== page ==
entertainment

Jacqueline Wilson comes out publicly as gay

The 'Tracy Beaker' author has spoken publicly about her sexuality for the first time at the age of 74.

2020-04-06

Jacqueline Wilson, the British children’s author famed for her Tracy Beaker series, has come out as gay publicly at the age of 74.

It’s the first time she’s spoken to the media about her sexuality, and she revealed to The Guardian that she’s been “very happily” in a relationship and living with her partner Trish for the last 18 years.

Her decision to talk about her private life comes as the former children’s laureate readies her 111th book, Love Frankie, which is a teenage lesbian love story about tomboy Frankie and pretty girl Sally.

She told the newspaper that her relationship is “old news” to those who know her, and that the new novel would “shine a little light on [her] own private life”.

Wilson met Trish in her 50s at a party after the breakdown of her marriage.

“I’ve never really been in any kind of closet,” she says. “It would be such old news for anybody that has ever known anything much about me.

“Even the vaguest acquaintance knows perfectly well that we are a couple,” she adds.

Wilson says her mother was “appalled”, but that she also “cordially hated my ex-husband; she didn’t really approve of any of my friends.”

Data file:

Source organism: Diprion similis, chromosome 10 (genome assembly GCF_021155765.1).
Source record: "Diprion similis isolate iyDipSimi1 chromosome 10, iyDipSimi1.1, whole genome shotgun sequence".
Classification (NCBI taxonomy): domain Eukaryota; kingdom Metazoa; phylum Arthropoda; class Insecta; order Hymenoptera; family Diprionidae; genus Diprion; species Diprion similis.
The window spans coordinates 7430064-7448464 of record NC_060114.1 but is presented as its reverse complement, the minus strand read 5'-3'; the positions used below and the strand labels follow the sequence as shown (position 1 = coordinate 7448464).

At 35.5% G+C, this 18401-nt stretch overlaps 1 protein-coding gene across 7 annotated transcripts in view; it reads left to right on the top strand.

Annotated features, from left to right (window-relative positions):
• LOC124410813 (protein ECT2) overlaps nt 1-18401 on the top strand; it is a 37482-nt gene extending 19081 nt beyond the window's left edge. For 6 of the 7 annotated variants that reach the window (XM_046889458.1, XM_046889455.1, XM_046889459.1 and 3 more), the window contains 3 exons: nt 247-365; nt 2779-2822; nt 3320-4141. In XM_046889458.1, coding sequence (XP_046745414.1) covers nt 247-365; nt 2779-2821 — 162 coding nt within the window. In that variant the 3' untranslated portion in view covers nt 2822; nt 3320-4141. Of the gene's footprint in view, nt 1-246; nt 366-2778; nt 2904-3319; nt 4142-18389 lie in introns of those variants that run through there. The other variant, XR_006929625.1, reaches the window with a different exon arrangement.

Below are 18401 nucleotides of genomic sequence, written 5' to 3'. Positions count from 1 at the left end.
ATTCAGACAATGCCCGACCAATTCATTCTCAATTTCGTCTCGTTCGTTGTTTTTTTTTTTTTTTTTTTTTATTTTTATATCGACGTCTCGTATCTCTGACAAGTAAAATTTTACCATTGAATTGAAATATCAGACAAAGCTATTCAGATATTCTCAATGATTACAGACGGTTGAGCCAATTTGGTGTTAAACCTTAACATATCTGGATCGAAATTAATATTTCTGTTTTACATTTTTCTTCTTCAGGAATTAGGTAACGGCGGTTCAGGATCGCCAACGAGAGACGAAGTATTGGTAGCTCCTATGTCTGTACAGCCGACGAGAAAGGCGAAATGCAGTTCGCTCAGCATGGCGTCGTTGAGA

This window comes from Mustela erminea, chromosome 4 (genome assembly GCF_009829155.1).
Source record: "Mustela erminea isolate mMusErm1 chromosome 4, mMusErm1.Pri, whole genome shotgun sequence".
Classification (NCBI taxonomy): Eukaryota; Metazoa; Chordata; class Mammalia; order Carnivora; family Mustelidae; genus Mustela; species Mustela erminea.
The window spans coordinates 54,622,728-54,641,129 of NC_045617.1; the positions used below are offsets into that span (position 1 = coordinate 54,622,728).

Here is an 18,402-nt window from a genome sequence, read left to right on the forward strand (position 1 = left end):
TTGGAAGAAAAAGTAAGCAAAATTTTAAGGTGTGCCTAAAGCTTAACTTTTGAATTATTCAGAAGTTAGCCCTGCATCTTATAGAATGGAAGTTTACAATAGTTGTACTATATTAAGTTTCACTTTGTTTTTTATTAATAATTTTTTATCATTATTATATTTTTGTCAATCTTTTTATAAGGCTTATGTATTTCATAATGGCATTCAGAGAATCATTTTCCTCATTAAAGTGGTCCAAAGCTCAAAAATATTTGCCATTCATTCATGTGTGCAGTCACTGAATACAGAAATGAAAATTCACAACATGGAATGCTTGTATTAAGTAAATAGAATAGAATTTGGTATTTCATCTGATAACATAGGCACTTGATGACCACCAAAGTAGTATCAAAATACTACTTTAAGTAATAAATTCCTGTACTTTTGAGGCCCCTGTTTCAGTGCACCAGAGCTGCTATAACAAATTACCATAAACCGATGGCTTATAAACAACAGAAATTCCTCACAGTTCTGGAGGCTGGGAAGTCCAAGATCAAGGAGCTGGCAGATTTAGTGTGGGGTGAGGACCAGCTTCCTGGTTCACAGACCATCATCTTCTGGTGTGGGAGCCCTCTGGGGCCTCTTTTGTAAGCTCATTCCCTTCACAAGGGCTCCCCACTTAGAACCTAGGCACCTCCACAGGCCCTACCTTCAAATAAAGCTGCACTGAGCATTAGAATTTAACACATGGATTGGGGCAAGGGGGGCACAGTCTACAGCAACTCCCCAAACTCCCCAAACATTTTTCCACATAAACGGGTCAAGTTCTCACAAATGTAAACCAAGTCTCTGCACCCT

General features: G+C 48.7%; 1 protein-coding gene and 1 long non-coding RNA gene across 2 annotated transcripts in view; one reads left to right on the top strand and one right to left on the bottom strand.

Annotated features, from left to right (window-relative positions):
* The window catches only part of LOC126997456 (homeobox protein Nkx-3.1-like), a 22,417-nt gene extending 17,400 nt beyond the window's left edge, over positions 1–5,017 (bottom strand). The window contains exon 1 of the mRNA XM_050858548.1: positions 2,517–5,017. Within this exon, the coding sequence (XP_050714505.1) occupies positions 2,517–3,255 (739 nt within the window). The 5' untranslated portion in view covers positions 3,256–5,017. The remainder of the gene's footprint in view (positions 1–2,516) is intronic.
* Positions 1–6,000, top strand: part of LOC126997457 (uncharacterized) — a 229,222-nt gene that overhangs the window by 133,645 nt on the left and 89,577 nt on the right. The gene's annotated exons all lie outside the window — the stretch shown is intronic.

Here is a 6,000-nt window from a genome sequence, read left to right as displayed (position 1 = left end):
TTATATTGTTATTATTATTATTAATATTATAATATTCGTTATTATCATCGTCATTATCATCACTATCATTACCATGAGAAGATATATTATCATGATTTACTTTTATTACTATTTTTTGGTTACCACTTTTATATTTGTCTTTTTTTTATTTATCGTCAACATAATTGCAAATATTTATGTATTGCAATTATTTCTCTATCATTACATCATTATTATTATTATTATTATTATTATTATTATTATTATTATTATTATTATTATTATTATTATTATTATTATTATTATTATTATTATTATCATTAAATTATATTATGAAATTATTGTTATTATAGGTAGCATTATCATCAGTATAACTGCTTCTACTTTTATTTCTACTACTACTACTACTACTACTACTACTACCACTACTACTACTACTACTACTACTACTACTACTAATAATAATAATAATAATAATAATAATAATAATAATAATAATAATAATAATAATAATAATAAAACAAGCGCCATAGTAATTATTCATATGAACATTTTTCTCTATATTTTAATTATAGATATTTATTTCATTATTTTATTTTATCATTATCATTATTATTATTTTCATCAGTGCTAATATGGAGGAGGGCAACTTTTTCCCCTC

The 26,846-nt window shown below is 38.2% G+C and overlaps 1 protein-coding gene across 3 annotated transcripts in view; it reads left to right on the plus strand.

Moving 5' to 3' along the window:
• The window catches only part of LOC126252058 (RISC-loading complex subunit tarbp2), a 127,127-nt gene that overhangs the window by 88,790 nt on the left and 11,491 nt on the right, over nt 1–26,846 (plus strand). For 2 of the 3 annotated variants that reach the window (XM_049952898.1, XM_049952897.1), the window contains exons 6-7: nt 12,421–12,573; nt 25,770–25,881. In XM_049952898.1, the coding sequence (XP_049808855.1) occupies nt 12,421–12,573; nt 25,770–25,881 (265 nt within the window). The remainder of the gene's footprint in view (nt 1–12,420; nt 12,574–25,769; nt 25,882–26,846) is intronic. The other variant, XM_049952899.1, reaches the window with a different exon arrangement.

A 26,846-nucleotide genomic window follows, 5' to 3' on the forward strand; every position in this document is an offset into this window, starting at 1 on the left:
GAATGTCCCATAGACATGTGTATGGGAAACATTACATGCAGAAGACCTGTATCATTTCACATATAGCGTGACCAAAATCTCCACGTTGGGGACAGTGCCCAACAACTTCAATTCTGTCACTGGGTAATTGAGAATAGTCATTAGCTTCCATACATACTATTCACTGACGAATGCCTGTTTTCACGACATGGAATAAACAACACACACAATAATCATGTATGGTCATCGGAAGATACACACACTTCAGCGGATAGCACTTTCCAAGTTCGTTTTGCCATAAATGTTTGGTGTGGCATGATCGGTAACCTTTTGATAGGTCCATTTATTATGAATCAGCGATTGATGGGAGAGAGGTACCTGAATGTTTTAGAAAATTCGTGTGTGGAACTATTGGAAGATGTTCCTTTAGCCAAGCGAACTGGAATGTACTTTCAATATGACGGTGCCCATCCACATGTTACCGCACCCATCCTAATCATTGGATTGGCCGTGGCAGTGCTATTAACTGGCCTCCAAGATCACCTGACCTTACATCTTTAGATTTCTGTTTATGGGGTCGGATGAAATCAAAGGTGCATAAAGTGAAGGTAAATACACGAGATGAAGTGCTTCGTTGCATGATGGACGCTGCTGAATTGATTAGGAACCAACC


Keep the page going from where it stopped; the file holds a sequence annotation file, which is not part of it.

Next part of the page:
Speaking about why she hadn’t written more stories with LGBTQ characters, Wilson says she writes tales about children with problems, and she doesn’t see “any problem whatsoever with being gay”.

On the idea of being seen as a role model or mentor for teenagers grappling with their sexuality, she deadpans: “I don’t think that girls would ever want a grey-haired, wrinkly writer as a role model if they were wanting to feel good about maybe being gay.

“I’m sure they could find much more glamorous examples.”

Love Frankie is due to be released in August, tackling other issues such as separation, bullying and sibling rivalry, as well as the central love story.

“It’s certainly not aimed at young gay teenagers, it’s aimed at all teenagers who have ever worried because they haven’t fallen in love, or they have fallen in love,” Wilson explains.